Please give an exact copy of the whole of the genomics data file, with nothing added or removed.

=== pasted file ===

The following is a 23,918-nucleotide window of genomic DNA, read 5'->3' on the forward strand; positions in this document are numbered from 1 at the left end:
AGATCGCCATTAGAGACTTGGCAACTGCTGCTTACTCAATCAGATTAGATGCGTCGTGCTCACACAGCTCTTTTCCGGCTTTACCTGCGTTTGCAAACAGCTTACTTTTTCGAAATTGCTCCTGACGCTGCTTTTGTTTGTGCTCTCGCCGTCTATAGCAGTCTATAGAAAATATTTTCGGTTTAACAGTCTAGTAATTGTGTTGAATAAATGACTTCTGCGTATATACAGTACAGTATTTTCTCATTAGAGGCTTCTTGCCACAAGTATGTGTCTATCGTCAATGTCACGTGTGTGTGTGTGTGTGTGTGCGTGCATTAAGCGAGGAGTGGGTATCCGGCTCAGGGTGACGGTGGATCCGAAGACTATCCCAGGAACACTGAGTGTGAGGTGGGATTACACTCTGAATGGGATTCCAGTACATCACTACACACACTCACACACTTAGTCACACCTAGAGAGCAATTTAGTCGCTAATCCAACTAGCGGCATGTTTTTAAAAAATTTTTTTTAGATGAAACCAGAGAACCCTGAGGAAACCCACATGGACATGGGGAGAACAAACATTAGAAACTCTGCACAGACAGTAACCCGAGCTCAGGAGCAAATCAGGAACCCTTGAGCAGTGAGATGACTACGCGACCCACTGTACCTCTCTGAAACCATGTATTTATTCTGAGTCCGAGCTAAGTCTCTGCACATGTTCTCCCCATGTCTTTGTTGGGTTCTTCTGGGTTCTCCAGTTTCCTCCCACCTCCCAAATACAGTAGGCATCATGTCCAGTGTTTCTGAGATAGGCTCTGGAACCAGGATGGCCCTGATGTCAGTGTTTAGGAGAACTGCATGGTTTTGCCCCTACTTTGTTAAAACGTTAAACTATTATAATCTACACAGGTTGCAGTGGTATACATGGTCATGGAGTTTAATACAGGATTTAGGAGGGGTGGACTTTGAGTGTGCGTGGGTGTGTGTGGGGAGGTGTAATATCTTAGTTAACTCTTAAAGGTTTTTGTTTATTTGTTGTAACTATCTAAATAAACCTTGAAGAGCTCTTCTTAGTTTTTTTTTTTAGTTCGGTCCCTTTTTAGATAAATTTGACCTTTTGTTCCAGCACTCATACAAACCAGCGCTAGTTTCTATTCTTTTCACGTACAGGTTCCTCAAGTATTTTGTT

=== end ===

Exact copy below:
The following is a 23,918-nucleotide window of genomic DNA, read 5'->3' on the forward strand; positions in this document are numbered from 1 at the left end:
AGATCGCCATTAGAGACTTGGCAACTGCTGCTTACTCAATCAGATTAGATGCGTCGTGCTCACACAGCTCTTTTCCGGCTTTACCTGCGTTTGCAAACAGCTTACTTTTTCGAAATTGCTCCTGACGCTGCTTTTGTTTGTGCTCTCGCCGTCTATAGCAGTCTATAGAAAATATTTTCGGTTTAACAGTCTAGTAATTGTGTTGAATAAATGACTTCTGCGTATATACAGTACAGTATTTTCTCATTAGAGGCTTCTTGCCACAAGTATGTGTCTATCGTCAATGTCACGTGTGTGTGTGTGTGTGTGTGCGTGCATTAAGCGAGGAGTGGGTATCCGGCTCAGGGTGACGGTGGATCCGAAGACTATCCCAGGAACACTGAGTGTGAGGTGGGATTACACTCTGAATGGGATTCCAGTACATCACTACACACACTCACACACTTAGTCACACCTAGAGAGCAATTTAGTCGCTAATCCAACTAGCGGCATGTTTTTAAAAAATTTTTTTTAGATGAAACCAGAGAACCCTGAGGAAACCCACATGGACATGGGGAGAACAAACATTAGAAACTCTGCACAGACAGTAACCCGAGCTCAGGAGCAAATCAGGAACCCTTGAGCAGTGAGATGACTACGCGACCCACTGTACCTCTCTGAAACCATGTATTTATTCTGAGTCCGAGCTAAGTCTCTGCACATGTTCTCCCCATGTCTTTGTTGGGTTCTTCTGGGTTCTCCAGTTTCCTCCCACCTCCCAAATACAGTAGGCATCATGTCCAGTGTTTCTGAGATAGGCTCTGGAACCAGGATGGCCCTGATGTCAGTGTTTAGGAGAACTGCATGGTTTTGCCCCTACTTTGTTAAAACGTTAAACTATTATAATCTACACAGGTTGCAGTGGTATACATGGTCATGGAGTTTAATACAGGATTTAGGAGGGGTGGACTTTGAGTGTGCGTGGGTGTGTGTGGGGAGGTGTAATATCTTAGTTAACTCTTAAAGGTTTTTGTTTATTTGTTGTAACTATCTAAATAAACCTTGAAGAGCTCTTCTTAGTTTTTTTTTTTAGTTCGGTCCCTTTTTAGATAAATTTGACCTTTTGTTCCAGCACTCATACAAACCAGCGCTAGTTTCTATTCTTTTCACGTACAGGTTCCTCAAGTATTTTGTT